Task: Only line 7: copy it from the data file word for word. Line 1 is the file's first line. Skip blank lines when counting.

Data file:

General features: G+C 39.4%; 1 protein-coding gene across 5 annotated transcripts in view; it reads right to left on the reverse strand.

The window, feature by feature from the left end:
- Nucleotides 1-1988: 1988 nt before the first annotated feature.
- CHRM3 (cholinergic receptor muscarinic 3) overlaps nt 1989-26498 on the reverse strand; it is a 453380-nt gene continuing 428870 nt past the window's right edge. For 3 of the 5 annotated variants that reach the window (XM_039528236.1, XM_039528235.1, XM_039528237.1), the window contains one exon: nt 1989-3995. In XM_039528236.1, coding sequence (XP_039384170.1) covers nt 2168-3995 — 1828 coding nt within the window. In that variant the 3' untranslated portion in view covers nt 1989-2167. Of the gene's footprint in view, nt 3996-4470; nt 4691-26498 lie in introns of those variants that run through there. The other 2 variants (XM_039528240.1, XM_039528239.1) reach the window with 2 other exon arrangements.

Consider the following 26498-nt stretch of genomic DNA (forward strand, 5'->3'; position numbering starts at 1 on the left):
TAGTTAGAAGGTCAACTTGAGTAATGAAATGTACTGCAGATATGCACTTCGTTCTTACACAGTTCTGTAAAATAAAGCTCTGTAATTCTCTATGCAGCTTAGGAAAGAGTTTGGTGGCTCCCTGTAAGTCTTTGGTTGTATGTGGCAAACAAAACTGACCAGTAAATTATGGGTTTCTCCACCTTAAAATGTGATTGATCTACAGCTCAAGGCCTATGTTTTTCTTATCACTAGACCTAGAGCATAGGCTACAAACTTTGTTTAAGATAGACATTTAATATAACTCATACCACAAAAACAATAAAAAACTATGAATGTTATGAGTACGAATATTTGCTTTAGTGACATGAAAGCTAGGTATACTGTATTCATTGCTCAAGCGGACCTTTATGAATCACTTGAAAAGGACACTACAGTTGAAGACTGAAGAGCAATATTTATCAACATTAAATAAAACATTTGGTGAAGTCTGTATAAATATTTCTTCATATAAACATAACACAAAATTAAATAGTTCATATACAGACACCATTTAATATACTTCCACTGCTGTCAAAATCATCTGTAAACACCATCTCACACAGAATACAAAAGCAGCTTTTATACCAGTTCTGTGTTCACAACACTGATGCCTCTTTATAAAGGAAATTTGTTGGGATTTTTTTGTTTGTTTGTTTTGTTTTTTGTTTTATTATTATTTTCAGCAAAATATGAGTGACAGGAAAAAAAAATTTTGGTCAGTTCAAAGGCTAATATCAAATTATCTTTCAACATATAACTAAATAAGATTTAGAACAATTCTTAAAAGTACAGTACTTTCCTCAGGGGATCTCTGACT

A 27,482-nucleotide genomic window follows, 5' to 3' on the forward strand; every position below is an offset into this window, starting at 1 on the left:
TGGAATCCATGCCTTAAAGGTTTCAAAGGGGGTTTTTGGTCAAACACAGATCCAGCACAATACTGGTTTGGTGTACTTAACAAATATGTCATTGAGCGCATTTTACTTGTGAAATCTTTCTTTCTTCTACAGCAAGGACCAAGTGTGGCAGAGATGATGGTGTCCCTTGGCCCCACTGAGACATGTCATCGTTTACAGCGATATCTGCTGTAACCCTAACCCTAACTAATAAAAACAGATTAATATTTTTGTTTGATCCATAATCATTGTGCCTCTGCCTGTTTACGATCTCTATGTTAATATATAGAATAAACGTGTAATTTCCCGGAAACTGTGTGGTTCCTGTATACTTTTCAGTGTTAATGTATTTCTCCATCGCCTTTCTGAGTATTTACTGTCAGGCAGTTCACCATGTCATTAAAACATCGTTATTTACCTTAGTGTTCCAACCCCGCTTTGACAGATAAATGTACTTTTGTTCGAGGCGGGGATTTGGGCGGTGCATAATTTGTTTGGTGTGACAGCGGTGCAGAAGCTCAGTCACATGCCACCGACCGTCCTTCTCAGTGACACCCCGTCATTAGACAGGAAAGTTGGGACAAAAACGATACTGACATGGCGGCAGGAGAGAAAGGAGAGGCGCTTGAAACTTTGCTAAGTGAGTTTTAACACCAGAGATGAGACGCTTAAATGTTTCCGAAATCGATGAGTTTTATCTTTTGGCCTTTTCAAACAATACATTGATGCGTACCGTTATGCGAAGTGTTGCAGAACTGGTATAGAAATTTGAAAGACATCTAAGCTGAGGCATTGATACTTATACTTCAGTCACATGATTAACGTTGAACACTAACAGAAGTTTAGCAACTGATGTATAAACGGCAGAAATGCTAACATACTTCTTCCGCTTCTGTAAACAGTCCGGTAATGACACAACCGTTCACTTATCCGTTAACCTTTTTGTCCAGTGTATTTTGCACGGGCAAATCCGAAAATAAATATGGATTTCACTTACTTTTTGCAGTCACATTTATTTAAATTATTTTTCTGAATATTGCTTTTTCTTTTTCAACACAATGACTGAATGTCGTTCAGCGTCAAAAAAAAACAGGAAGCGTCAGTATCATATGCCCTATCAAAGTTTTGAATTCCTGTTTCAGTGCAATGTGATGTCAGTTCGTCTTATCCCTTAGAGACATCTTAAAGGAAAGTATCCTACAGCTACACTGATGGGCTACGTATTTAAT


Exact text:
A 27,482-nucleotide genomic window follows, 5' to 3' on the forward strand; every position below is an offset into this window, starting at 1 on the left: